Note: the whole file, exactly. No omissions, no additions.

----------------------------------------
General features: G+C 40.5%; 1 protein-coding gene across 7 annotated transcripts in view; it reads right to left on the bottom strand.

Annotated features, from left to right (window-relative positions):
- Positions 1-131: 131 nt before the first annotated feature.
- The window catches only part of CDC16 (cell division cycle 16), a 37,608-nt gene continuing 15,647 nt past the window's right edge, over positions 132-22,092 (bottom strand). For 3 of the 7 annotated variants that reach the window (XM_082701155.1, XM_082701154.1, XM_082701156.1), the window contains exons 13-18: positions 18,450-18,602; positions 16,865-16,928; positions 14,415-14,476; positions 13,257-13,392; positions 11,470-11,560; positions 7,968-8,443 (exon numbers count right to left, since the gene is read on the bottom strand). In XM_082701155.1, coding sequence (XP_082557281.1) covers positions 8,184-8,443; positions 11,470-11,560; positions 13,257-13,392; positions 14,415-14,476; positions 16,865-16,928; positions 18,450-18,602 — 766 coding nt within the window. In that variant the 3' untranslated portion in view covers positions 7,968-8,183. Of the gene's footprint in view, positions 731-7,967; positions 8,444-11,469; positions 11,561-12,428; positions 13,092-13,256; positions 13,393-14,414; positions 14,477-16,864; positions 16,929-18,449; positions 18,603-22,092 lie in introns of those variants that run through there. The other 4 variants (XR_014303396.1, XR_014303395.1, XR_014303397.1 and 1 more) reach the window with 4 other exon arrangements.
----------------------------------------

General features: G+C 40.5%; 1 protein-coding gene across 7 annotated transcripts in view; it reads right to left on the bottom strand.

Annotated features, from left to right (window-relative positions):
- Positions 1-131: 131 nt before the first annotated feature.
- The window catches only part of CDC16 (cell division cycle 16), a 37,608-nt gene continuing 15,647 nt past the window's right edge, over positions 132-22,092 (bottom strand). For 3 of the 7 annotated variants that reach the window (XM_082701155.1, XM_082701154.1, XM_082701156.1), the window contains exons 13-18: positions 18,450-18,602; positions 16,865-16,928; positions 14,415-14,476; positions 13,257-13,392; positions 11,470-11,560; positions 7,968-8,443 (exon numbers count right to left, since the gene is read on the bottom strand). In XM_082701155.1, coding sequence (XP_082557281.1) covers positions 8,184-8,443; positions 11,470-11,560; positions 13,257-13,392; positions 14,415-14,476; positions 16,865-16,928; positions 18,450-18,602 — 766 coding nt within the window. In that variant the 3' untranslated portion in view covers positions 7,968-8,183. Of the gene's footprint in view, positions 731-7,967; positions 8,444-11,469; positions 11,561-12,428; positions 13,092-13,256; positions 13,393-14,414; positions 14,477-16,864; positions 16,929-18,449; positions 18,603-22,092 lie in introns of those variants that run through there. The other 4 variants (XR_014303396.1, XR_014303395.1, XR_014303397.1 and 1 more) reach the window with 4 other exon arrangements.